Palestra game a good idea, but Penn State basketball must cultivate better atmosphere at home
I’m not much of an architecture buff, but I’ve always been fascinated by the fact that one man is responsible for the construction of three of Pennsylvania’s most recognizable buildings: Pitt’s Cathedral of Learning, Penn’s Palestra and Penn State’s Recreation Hall.
Here are three separate communities — all points of immense pride within the Commonwealth but all with unique identities and lukewarm feelings about one other — whose most beloved gathering places all sprung from the mind of Charles Klauder, a Philadelphia architect who died in 1938, before most people who enjoy his work today were born.
What a legacy, huh? He’s no Frank Lloyd Wright, but in a modern world where cookie-cutter academic and sports complexes rise and fall within a few decades, it’s hard not to appreciate a man who cranked out three gorgeous, enduring masterpieces that became perfect fits on three very different campuses.
And it’s hard not to wonder how he’d react learning news Monday that Penn State is, for the second year in a row, skipping out of its modern digs at the Bryce Jordan Center to play in one of his 90-year-old venues. The Nittany Lions will host Michigan State at the Palestra on Jan. 7, a year after moving shop across campus to Rec Hall for two nonconference games.
I imagine this move makes for pretty nifty bragging rights in Klauder’s afterlife, and it’s a pretty thrilling prospect for the living, too. The Palestra isn’t just a pretty building, it’s the home of Philadelphia’s iconic Big 5 rivalry games among Temple, La Salle, Villanova, Penn and St. Joseph’s, a scene steeped in rich history that Penn State has long envied.
Now another Philly guy, coach Pat Chambers, is putting his program front and center against a marquee opponent and in a season that Penn State welcomes the most highly touted recruiting class in its history, loaded with — you guessed it — Philly guys.
The buzz will be real. With the game falling at the end of Penn State’s winter break, there should be many students and alumni nearby to pack the building and create an electric atmosphere that was somewhat lacking the last time the Nittany Lions visited for a game against Drexel last year, when many students were still back in Happy Valley.
It should also be a hit on the recruiting front. Much like the Dec. 10 game against Pitt in Newark, N.J., the game is an opportunity to take the team to a major East Coast population center on which the program’s recruiting efforts have increasingly focused under Chambers. For a program that has struggled to feel local as an Eastern outpost in a Midwest-focused conference, that’s important. It sends a message that a prospect can go to Penn State and still play important games near friends and family.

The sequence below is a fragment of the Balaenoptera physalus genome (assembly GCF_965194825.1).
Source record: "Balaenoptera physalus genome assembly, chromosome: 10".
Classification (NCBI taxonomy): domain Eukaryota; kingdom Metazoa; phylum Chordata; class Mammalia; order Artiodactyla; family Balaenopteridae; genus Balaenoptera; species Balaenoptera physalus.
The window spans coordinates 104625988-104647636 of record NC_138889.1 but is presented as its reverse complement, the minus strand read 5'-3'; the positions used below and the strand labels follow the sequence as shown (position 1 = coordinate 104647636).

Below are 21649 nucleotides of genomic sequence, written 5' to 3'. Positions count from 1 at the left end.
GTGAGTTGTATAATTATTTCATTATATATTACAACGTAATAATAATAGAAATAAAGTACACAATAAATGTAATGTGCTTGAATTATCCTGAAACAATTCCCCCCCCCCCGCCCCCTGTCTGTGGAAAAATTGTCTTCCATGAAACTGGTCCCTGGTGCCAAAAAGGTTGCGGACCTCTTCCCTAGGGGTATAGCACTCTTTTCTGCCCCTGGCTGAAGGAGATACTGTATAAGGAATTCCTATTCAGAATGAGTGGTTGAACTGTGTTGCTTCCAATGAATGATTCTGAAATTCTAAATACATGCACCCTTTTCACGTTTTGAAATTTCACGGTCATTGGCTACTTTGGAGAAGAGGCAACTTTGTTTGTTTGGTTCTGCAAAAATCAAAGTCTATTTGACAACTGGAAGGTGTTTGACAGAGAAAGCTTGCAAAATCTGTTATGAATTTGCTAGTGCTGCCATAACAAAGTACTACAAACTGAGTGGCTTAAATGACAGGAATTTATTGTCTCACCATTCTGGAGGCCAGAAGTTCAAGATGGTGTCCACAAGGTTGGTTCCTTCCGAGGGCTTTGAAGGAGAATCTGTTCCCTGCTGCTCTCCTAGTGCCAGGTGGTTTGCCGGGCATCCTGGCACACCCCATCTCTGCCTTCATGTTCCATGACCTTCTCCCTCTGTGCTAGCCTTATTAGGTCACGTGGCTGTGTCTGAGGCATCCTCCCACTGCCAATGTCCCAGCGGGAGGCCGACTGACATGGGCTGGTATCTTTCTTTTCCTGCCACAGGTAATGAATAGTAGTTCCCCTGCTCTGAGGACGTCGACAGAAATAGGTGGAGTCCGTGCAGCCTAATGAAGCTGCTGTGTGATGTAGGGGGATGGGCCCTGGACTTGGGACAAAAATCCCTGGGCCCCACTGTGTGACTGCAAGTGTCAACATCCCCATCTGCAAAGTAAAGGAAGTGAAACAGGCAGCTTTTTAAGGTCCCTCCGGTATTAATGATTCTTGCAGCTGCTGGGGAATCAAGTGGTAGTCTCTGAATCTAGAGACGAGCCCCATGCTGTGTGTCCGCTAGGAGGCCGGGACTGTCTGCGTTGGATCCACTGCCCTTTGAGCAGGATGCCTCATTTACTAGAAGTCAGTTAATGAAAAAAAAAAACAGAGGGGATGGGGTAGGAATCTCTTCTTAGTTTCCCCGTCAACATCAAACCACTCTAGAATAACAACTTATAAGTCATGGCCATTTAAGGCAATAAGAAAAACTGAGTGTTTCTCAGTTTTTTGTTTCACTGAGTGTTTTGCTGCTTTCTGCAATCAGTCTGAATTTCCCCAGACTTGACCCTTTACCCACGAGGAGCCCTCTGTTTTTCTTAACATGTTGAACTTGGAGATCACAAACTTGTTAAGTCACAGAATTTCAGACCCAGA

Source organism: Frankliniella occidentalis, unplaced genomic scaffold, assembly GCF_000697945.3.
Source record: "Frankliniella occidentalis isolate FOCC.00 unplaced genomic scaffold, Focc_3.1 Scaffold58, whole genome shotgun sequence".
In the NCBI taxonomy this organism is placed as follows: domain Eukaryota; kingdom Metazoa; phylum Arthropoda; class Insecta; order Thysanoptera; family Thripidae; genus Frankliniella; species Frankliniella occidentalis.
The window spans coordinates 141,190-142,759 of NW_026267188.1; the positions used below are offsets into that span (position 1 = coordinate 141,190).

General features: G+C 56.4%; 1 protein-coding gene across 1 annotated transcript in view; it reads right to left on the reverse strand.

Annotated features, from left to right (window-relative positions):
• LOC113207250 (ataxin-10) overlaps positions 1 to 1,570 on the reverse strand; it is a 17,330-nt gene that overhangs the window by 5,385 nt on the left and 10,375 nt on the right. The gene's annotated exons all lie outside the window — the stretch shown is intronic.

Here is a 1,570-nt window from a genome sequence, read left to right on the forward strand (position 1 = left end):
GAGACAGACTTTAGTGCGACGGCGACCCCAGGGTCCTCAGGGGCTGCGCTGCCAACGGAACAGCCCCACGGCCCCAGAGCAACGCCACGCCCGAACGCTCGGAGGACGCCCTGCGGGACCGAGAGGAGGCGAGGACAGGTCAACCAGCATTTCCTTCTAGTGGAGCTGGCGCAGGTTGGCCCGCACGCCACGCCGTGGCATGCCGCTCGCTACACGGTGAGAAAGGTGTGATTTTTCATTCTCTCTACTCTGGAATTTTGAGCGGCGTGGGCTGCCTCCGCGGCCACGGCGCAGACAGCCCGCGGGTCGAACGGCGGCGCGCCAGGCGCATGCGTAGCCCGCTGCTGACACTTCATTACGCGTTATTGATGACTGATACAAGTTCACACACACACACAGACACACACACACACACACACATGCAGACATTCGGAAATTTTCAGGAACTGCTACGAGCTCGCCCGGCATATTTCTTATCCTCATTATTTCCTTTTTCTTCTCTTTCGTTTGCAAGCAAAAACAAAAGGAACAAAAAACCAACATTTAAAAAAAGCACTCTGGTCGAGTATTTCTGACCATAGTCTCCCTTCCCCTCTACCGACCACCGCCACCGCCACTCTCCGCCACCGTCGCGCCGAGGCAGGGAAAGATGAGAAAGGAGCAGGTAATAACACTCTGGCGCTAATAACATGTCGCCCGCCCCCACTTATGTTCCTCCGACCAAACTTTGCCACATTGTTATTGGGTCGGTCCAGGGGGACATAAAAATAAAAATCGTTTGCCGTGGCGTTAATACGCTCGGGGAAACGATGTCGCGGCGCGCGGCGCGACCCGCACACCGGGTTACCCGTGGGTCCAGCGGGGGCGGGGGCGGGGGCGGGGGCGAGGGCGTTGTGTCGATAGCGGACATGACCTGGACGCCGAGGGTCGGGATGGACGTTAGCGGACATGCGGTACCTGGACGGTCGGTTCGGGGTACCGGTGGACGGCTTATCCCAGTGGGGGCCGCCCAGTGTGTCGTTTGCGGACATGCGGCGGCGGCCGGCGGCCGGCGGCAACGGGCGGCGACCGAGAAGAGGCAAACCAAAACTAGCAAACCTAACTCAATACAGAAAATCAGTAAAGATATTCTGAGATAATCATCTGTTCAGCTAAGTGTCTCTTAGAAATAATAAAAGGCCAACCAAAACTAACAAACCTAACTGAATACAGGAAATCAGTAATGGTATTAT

If this season is going to be a success, though, Penn State has to make that excitement translate back to the Jordan Center, a building twice as big as the Palestra and a fraction as interesting.
A big part of that responsibility falls on the team, obviously. Nothing drives ticket sales like winning, or at least competitiveness with the top teams in the Big Ten, and that’s something only the guys on the court can control.
That said, Penn State administration also needs to step up its game in making the BJC a fan- and team-friendly environment. This means no more kicking everyone out and making the players practice on crooked backboards in the IM building so Bon Jovi can rehearse for a tour. It means no more turning people away from a building that seats 15,000-plus when there are fewer than 9,000 in the building, as happened last year when Penn State officials refused to lift the upper-deck curtains for a game against Purdue. It means having enough staff on hand to handle larger crowds.
The Jordan Center’s design will always make it a poor place to watch a basketball game. Not only are there too many seats to support the fan base, creating a cavernous feel even when a nice crowd of 10,000-plus shows up, but the end zone seats are roughly halfway between the court and Bellefonte.
That is not, however, an excuse to treat people poorly. If Penn State really wants to hook fans and prospects this season, it needs to take care of its own house first.
Showing appreciation for unique, historic venues like Rec Hall and the Palestra is something I’ll never complain about. Too many modern arenas feel exactly the same, streamlined in their design to maximize efficiency, convenience and comfort, and it is nice to see Chambers and his staff be so willing to break up that monotony.
Those guys can’t be the only ones trying to make this work, though, and at some point the gimmicks have to give way to a consistent atmosphere that players and fans will embrace.
Now is the time to get that act together. Let people sit where they want to sit. Don’t make them wait in long lines to buy tickets and concessions. Hire more staff members who are interested in being helpful and friendly. (Although there are many who are already.) And maybe dangle a few more perks to lure potential season ticket holders.
It’s that kind of attention to detail that Klauder used to make the Nittany Lions’ former home great. Show it to the fans now, and it will create a sense of ownership in a program on the rise and maybe make up for the lack of his genius in building the new barn.